A particularly notable policy requirement that accompanies MDB loans and grant assistance is the privatisation of public services, facilities and institutions at both the national and sectoral levels. Privatisation is a central structural tenet of the neo-liberal development paradigm so aggressively promoted by a number of multilateral and bilateral institutions. Given that public facilities and institutions are intended to promote equitable access to services and opportunities by all members of society, privatising them is equivalent to privatising development itself, whether social or economic. Issues of access and quality are left up to the rules of the market rather than standards of equality, fairness or social justice. In mainland Southeast Asia, the ADB has taken the lead in vigorously supporting the privatisation of infrastructure development and management, for example the building of roads, bridges, transport facilities, energy production and distribution facilities, market places, and so o­n. Such privatisation has been a growing global trend with serious implications for vulnerable groups in rich and poor countries alike. However, it has much more far reaching effects in countries with already weak social and public infrastructure to begin with.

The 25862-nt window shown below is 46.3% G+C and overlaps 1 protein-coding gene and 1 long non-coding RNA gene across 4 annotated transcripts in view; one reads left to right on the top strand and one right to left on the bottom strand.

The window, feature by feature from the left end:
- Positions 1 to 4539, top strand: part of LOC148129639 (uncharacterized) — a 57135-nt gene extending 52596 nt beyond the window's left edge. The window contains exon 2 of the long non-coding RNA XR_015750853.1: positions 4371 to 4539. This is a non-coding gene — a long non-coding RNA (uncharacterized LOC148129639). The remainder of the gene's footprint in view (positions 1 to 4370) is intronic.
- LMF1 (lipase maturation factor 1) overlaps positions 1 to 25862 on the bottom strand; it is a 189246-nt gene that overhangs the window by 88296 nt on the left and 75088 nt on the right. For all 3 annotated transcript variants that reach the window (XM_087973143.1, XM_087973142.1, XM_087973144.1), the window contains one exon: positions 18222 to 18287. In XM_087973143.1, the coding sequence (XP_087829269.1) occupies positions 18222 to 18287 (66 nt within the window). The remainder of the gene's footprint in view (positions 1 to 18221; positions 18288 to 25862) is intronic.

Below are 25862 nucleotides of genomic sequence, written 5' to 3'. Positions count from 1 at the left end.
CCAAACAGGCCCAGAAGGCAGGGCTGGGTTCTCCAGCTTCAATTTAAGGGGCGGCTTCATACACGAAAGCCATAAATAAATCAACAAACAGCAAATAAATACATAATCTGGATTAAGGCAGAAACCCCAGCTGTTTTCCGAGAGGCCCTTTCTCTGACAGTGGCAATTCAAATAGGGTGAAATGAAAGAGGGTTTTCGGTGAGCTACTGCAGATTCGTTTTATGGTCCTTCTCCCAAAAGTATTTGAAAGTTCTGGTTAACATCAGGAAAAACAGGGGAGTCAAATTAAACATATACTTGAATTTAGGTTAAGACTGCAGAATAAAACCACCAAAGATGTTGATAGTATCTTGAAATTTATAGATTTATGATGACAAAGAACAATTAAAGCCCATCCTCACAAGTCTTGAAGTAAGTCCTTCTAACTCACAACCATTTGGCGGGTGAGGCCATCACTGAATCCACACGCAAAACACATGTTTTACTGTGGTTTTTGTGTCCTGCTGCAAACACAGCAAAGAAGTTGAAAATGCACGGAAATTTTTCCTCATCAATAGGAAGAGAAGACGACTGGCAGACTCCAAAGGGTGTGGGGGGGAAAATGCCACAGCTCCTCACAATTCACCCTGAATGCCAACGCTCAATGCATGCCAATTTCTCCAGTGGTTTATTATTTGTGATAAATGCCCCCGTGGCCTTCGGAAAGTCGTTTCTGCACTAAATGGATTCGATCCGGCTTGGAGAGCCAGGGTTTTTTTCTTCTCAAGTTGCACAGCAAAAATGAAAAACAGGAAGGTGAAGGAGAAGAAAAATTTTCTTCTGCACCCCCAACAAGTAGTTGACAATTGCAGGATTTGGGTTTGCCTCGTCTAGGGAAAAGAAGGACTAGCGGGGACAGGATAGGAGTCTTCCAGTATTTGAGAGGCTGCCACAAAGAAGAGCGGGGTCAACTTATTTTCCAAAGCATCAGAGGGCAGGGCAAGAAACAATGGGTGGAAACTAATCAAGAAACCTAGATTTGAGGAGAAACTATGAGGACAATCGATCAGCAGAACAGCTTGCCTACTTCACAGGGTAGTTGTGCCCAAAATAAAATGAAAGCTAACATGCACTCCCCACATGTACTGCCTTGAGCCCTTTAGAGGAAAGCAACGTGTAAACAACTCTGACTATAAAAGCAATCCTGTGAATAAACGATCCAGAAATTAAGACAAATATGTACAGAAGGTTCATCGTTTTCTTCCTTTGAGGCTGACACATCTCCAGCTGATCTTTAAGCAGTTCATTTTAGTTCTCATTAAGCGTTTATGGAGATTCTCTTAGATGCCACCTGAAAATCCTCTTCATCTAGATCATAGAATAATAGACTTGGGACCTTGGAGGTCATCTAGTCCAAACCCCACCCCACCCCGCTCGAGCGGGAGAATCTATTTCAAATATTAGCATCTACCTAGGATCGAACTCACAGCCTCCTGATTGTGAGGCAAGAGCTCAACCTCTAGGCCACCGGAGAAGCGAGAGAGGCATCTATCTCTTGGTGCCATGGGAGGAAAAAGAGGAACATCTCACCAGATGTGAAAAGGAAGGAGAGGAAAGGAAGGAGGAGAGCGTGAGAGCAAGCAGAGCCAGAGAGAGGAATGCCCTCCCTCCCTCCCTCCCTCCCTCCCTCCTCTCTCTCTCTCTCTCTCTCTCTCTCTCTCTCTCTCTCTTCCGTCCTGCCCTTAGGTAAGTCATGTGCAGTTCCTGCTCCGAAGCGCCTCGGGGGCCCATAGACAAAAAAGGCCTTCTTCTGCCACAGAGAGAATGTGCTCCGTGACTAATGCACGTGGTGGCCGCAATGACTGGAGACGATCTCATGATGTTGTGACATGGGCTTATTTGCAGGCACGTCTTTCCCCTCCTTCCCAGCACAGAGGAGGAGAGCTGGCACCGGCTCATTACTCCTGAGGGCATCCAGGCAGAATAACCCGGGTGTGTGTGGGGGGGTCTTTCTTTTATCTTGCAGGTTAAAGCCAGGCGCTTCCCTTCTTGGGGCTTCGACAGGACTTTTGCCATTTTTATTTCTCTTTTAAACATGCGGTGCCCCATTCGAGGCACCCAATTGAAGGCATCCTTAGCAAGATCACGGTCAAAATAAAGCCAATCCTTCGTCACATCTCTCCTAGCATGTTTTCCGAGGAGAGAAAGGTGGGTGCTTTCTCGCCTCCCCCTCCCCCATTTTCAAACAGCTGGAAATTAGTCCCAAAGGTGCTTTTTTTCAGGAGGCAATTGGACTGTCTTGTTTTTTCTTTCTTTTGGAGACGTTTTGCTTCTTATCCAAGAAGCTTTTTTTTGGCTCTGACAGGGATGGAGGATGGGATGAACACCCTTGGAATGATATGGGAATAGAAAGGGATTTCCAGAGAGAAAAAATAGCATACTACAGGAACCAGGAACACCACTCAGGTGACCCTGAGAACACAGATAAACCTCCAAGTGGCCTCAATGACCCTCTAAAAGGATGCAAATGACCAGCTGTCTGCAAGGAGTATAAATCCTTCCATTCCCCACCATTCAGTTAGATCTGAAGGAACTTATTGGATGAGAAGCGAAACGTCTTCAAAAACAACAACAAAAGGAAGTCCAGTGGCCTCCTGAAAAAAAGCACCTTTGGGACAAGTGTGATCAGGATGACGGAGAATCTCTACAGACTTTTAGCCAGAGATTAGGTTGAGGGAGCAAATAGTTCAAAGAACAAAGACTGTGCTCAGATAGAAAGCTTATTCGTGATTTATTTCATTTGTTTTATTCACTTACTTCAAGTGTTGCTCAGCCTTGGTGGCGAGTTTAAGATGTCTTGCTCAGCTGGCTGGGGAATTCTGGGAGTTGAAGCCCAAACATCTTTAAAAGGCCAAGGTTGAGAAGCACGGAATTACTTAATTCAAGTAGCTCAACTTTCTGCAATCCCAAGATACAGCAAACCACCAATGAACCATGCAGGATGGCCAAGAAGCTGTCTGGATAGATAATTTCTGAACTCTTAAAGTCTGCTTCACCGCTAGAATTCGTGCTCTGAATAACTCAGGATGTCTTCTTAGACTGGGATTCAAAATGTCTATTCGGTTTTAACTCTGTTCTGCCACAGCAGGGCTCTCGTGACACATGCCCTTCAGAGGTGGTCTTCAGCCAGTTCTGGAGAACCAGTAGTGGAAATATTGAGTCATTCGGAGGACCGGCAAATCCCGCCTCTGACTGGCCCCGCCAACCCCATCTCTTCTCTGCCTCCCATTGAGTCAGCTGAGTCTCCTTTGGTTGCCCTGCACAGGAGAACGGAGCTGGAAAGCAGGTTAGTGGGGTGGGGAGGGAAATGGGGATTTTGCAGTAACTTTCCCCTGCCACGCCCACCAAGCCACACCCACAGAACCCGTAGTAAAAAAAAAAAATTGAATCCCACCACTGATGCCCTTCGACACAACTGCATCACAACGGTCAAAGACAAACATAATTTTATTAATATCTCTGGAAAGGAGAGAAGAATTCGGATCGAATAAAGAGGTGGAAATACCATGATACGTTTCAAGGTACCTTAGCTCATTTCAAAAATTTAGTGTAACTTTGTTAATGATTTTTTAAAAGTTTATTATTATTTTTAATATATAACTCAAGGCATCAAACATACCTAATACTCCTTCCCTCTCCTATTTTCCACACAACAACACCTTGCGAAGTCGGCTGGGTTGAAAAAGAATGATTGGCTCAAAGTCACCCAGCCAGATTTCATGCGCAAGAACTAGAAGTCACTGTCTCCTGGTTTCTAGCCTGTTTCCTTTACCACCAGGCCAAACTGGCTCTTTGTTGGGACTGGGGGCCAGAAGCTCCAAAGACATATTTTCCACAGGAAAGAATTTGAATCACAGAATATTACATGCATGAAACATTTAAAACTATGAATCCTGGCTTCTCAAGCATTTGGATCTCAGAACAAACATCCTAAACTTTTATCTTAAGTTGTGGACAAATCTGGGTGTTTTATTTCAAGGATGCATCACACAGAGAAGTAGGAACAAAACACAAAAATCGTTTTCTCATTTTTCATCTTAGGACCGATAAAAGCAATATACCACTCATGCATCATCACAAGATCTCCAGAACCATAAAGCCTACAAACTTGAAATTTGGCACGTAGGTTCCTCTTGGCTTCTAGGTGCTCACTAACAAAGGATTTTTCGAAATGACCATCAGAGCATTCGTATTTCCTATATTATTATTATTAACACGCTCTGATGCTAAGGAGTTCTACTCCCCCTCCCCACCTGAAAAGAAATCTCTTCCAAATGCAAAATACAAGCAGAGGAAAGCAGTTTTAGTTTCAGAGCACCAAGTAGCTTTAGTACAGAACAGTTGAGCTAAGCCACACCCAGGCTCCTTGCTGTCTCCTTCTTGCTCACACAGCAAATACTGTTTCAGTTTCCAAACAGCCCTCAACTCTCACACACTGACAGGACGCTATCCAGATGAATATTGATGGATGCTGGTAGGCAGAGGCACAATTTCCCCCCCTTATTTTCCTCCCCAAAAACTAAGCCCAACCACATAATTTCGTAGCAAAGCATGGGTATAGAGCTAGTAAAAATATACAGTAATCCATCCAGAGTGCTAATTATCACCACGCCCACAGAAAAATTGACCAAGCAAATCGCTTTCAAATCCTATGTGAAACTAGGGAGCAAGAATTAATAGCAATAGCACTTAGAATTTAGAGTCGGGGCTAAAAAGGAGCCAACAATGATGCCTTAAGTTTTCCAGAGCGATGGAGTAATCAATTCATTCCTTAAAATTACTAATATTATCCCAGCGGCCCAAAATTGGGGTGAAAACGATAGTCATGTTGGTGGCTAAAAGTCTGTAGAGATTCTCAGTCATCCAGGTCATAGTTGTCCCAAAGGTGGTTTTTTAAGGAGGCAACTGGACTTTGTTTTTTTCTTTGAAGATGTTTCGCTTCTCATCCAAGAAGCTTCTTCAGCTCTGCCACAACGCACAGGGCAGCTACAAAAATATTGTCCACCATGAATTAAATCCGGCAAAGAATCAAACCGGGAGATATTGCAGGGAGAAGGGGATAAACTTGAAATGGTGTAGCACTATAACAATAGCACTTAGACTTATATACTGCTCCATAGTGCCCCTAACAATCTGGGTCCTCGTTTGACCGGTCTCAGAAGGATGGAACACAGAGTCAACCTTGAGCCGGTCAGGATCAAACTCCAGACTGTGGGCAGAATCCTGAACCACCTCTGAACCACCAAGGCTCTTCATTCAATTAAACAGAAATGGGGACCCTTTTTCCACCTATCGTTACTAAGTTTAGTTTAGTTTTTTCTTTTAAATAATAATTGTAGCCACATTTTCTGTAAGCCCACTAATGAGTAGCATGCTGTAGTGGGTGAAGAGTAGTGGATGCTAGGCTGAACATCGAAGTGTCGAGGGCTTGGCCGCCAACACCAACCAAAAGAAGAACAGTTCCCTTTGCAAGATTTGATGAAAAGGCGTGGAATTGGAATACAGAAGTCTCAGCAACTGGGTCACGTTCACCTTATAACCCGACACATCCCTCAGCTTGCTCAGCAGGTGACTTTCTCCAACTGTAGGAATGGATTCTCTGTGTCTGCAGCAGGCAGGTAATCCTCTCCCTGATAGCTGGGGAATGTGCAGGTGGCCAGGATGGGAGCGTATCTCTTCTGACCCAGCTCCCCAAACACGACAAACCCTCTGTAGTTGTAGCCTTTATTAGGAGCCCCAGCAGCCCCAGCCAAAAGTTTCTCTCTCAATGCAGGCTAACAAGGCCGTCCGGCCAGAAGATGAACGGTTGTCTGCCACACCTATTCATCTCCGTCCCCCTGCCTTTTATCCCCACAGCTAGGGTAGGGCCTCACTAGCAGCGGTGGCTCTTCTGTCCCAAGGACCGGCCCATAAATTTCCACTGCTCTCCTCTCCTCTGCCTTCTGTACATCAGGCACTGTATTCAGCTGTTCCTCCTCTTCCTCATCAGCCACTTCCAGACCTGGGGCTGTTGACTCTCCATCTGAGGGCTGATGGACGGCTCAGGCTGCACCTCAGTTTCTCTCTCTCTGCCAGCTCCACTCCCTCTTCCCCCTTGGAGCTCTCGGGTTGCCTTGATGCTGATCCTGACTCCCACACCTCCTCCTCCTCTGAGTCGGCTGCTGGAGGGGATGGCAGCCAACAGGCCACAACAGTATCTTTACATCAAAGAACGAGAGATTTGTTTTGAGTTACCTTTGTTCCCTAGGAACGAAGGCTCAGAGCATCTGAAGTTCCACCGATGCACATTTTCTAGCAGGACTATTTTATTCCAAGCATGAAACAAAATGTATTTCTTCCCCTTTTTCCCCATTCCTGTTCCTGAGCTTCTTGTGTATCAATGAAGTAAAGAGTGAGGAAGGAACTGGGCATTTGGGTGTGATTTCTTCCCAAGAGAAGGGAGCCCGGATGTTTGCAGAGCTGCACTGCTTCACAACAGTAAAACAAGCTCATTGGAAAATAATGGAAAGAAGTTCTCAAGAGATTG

Under the auspices of the Greater Mekong Subregion Economic Cooperation Programme, the ADB has promoted the appraisal and planning of large-scale infrastructure development, particularly in the transportation and energy sectors. Many of these projects necessitate the mobilisation of large amounts of capital that far exceed the combined capacities of recipient governments and the international donor community combined. The ADB has not o­nly been willing to provide significant credits and grants for these projects, but more important, it has facilitated and promoted co-financing arrangements among the private sector in its member countries, transnational corporations, and private international financial institutions. However, all infrastructure projects do eventually entail counterpart contributions from the host country in some form or the other, whether direct financing, or rights to land, water or other resources. More often than not, these contributions involve political and economic compromises that minimise risks to the private sector and contradict public interests. It must be remembered that whatever the financing arrangement—whether single tranche loans, joint ventures, BOT or BOOT schemes, etc.–bulk of the moneys that come in for these projects will be in the form of credits, and represent future claims by external interests to the resources of the recipient country. The interests of the private sector are protected and promoted by the ADB. But what are the implications of this for the capacity of the State to maintain sovereignty in decision making, and protect the interests of its population?